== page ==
I went through infertility before I became a mother. Infertility is often a profound rollercoaster of hope, grief, loneliness and helplessness that overwhelms many who are struggling to have children.
If you know a friend or family member struggling – chances are you do as 1 in 6 couples in Canada face infertility – you might be wondering how you can show your support. I have come up with 8 tips that I found especially helpful during this difficult time:
- Offer to be a listening ear by asking an open question like, “How are you doing?” This way your friend can decide if she would like to share her feelings or if she would rather talk about other things.
- Let yourself off the hook by not offering advice. (“If it were me, I would never do IVF. I would just adopt!”) No one can really say what they would do in a particular situation unless they’ve actually been in it.
- Avoid offering anecdotes meant to cheer your friend up. Try not to say things like “It’s for the best,” “Relax, it’s just stress,” or even worse, jokes about offering your kids/eggs/sperm (I’ve heard it all!). You wouldn’t say things like this if someone lost a loved one. Your friend’s grief is real.
- Take your friend out on a fun date. This was the best thing a few of my friends did for me. One took me to dinner and a movie. Another came to my house and taught me how to bake. It was exactly the soul-replenishment I needed at the time.
- If you are close, offer to come to some appointments. My husband wasn’t always able to attend (there were literally hundreds of appointments) and having a support person there can make all the difference.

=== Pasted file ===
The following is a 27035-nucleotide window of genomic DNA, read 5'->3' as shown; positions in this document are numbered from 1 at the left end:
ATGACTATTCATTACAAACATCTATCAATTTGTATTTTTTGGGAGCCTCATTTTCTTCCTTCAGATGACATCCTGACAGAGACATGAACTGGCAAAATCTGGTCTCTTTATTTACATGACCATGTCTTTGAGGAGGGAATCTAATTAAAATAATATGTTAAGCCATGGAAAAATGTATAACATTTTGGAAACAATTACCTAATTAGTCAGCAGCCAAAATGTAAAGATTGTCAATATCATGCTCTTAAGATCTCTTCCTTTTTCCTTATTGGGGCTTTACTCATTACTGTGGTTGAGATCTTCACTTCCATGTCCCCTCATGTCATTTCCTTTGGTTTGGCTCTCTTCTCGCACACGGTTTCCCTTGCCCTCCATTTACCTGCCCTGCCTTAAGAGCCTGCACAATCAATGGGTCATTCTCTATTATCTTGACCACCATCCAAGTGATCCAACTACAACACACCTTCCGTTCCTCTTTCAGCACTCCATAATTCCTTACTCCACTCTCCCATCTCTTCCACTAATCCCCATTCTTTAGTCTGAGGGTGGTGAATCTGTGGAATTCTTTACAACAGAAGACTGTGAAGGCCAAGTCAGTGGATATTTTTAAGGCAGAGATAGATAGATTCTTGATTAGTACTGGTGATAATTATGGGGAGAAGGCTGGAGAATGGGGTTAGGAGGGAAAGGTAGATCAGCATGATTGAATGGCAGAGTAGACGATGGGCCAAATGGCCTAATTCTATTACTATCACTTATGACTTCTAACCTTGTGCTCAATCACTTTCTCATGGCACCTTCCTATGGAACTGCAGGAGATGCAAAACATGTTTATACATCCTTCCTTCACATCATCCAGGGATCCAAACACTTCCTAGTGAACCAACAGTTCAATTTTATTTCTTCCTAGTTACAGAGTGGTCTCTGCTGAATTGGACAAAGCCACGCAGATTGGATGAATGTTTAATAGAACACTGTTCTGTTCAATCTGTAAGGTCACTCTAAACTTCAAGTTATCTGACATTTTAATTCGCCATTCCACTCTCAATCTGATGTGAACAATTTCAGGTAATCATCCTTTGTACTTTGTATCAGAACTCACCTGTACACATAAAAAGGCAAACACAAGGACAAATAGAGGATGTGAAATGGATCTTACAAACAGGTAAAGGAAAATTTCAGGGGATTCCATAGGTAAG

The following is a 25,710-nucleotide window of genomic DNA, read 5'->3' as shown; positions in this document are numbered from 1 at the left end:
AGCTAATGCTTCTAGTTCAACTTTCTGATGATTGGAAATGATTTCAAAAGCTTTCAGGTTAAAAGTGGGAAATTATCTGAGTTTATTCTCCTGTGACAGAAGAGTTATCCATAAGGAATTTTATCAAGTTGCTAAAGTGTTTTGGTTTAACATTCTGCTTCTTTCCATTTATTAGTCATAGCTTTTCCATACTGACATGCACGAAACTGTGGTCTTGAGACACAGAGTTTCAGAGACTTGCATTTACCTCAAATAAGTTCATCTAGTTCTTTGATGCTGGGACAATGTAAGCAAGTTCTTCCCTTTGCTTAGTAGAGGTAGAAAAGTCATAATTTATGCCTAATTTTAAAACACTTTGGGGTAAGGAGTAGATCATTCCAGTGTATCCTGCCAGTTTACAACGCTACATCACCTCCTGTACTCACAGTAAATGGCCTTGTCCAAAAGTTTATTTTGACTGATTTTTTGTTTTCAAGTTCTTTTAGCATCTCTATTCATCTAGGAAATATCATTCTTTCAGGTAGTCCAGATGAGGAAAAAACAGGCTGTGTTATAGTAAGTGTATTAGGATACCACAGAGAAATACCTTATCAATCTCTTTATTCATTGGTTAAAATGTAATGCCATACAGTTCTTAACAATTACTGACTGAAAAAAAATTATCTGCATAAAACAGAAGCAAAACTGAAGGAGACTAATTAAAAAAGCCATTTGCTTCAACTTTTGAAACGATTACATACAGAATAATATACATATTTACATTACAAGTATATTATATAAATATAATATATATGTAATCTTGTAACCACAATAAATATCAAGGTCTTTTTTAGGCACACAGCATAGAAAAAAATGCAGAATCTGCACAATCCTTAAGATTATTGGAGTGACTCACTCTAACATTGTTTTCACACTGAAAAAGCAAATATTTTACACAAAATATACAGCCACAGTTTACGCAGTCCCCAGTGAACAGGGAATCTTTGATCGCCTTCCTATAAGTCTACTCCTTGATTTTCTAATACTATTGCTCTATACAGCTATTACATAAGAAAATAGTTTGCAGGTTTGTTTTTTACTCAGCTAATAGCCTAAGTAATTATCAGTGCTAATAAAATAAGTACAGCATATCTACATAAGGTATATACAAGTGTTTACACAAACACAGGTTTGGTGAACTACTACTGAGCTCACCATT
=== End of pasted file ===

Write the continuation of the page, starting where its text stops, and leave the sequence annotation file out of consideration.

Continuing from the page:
- Do continue to let them be your friend. I appreciated hearing about my friends’ lives, including their burdens. I was so wrapped up in my own that it was a relief to focus about something else. It gave me perspective. Of course you can talk about your kids, but it was nice when my friends talked about other things too.
- Continue to invite your friend to your baby showers, kids’ birthday parties and baptisms as you normally would. Let them know in an email that you understand if they are not able to come, and be understanding if they need to leave early.
- Announcing your own pregnancy: this is always a tough one. Personally I found it helpful when I knew ahead of time that someone was trying to get pregnant. Once they got pregnant, being told early and especially in private was far more preferable than me guessing or having to hide my feelings in a large group announcement. A text or a quick phone call with the news (when not at work!) gave me the chance to process in private. Please understand that first and foremost I was always happy for my friends’ good news (no one would wish infertility on their worst enemy) but I had my own very powerful feelings of grief, and yes, jealousy that I did not want others to see. As my friends’ pregnancy progressed, it was also helpful when they lowered their excitement around me, and avoided complaining about pregnancy discomforts.
Infertility “ends” in one of three ways: a biological child, an adopted child (or fostering) or living childfree. The journey is different for everyone, and the support your friend needs may be different too; ask them.
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For parenting information or to speak with a public health nurse (every Monday to Friday from 8:30 a.m. to 4:30 p.m.) simply dial 311 or 905-825-6000.